Bureau of Land Management
BLM Clarifies Guidelines for Travel Management
The Bureau of Land Management (BLM) has issued nationwide planning guidance that allows its field-level staff more time to complete route designations in areas identified as limited. Current guidance requires route designations to be in place before completion of the plan. The instruction memorandum and related information are on the BLM Website at www.blm.gov.
In every plan, the BLM designates areas as open, limited and closed to off-highway vehicle travel. In open areas, off-highway vehicles can travel anywhere. In closed areas, no motorized activity is allowed. In limited areas, off-highway vehicles can travel only on designated routes.
“This is a common sense approach that will better serve the public,” said Ed Shepard, BLM’s Assistant Director for Renewable Resources and Planning. “With this flexibility, our offices can complete their resource management plans, which address many issues, in a reasonable amount of time. Then the field staffs can concentrate on selection of road and trail systems, and give the public more opportunity to be involved in the designations.”
BLM offices try to complete resource management plans within three to five years, depending on complexity. The completion of an entire resource management plan may be delayed for many years, or it may never be completed if conflicts over route designations in limited areas cannot be readily resolved. In almost every resource management planning effort, reaching a decision on designation of off-highway vehicle routes within the planning area is controversial, complex, or hampered by lack of resource data, conflicts in planning schedules, or budget shortages.
The requirement that all designations for open, limited and closed areas be completed during the resource management plan process has not changed. However, instead of requiring that all route-specific road and trail selections in limited areas be completed during the resource management plan process, the new guidance specifies that where route designations cannot be completed within the planning process, they can be completed during the plan’s implementation phase. The guidance strongly recommends they be completed within five years.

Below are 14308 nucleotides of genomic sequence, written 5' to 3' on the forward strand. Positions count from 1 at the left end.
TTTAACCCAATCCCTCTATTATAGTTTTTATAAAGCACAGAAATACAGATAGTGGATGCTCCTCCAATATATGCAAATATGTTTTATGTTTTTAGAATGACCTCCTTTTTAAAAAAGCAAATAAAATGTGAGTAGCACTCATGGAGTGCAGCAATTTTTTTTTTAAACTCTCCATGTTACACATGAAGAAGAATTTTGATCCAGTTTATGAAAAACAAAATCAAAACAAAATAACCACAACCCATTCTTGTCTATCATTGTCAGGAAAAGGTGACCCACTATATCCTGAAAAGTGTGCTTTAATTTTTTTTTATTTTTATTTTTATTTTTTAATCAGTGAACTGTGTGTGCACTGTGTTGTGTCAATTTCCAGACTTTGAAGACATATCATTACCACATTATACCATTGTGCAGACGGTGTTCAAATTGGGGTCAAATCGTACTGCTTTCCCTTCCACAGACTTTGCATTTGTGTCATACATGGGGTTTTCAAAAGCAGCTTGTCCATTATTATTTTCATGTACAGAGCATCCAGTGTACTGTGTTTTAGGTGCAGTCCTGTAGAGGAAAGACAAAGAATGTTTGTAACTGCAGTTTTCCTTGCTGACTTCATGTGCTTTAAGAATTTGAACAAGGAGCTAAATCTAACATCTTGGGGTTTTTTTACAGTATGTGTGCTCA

The additional time allows the public to be more involved in the selection and resolution of routes, and the BLM to ensure that specific OHV route designations provide for appropriate access, motorized recreation opportunities, and protection of natural and cultural resources.
The BLM, an agency of the U.S. Department of the Interior, manages more land — 261 million surface acres — than any other Federal agency. Most of this public land is located in 12 Western States, including Alaska. The Bureau, with a budget of about $1.9 billion and a workforce of some 10,000 full-time, permanent employees, also administers 700 million acres of sub-surface mineral estate throughout the nation. The BLM’s multiple-use mission is to sustain the health and productivity of the public lands for the use and enjoyment of present and future generations. The Bureau accomplishes this by managing such activities as outdoor recreation, livestock grazing, mineral development, and energy production, and by conserving natural, historical, cultural, and other resources on the public lands.